Twenty other athletes have also been cut from the Olympic team, although it is unclear whether they have withdrawn due to positive drug tests or because they failed to meet national athletic qualifications. "This is a warning to all athletes who wish to come to the games with drugs in their system--stay at home," I.O.C. vice president Anita DeFrantz said after the news broke. "Do not come...if you are not coming clean."
China is one of five finalists bidding to host the 2008 Olympics and a repeat of its doping-scandal past could tarnish its chances of getting the Games. "My guess is that China wanted to make very, very sure that there will be no positive tests at Sydney," Nils Lindstedt, chief China representative for the anti-doping group, International Doping Tests and Management, told TIME Asia. "They can't afford any more bad press."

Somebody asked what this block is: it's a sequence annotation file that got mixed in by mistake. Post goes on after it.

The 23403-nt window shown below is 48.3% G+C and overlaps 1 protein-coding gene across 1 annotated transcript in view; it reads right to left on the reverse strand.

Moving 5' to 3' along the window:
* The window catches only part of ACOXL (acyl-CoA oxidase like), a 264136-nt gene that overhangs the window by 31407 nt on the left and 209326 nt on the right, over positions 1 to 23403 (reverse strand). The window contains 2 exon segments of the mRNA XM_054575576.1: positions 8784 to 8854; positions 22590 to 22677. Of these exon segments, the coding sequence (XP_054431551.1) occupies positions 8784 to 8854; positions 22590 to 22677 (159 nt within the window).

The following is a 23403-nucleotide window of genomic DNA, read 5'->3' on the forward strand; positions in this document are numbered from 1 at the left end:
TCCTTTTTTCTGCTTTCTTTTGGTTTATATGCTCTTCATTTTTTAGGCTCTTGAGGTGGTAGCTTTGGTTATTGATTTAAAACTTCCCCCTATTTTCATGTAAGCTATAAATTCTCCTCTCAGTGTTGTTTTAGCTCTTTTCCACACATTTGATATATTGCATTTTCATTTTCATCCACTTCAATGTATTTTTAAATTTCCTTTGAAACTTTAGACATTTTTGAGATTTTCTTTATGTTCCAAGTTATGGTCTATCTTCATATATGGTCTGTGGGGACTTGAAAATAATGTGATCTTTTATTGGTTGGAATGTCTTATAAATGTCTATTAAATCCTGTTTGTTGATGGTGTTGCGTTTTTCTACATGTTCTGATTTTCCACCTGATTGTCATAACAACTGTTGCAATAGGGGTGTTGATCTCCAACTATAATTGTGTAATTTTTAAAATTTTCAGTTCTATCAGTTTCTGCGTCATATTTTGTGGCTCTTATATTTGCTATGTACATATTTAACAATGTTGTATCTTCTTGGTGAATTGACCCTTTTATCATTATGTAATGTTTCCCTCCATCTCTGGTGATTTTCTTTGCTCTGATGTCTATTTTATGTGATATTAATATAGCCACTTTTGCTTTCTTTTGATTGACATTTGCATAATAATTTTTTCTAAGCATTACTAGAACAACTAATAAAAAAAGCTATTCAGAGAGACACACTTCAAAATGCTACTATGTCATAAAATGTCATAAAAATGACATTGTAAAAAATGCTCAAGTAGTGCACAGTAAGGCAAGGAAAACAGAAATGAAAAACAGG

Just last week, I.O.C. officials approved a blood and urine test that will be used for the first time at the Sydney Olympics to test for EPO, a substance that can improve endurance by up to 15%. China, fourth in the Olympic medal tally at Atlanta, is particularly strong in endurance sports like rowing, canoeing, long- distance running and swimming.
Some sports analysts are speculating that the banned athletes may have tested positive for EPO earlier this year, and that China was hoping the substances would work their way through their bodies before the games started.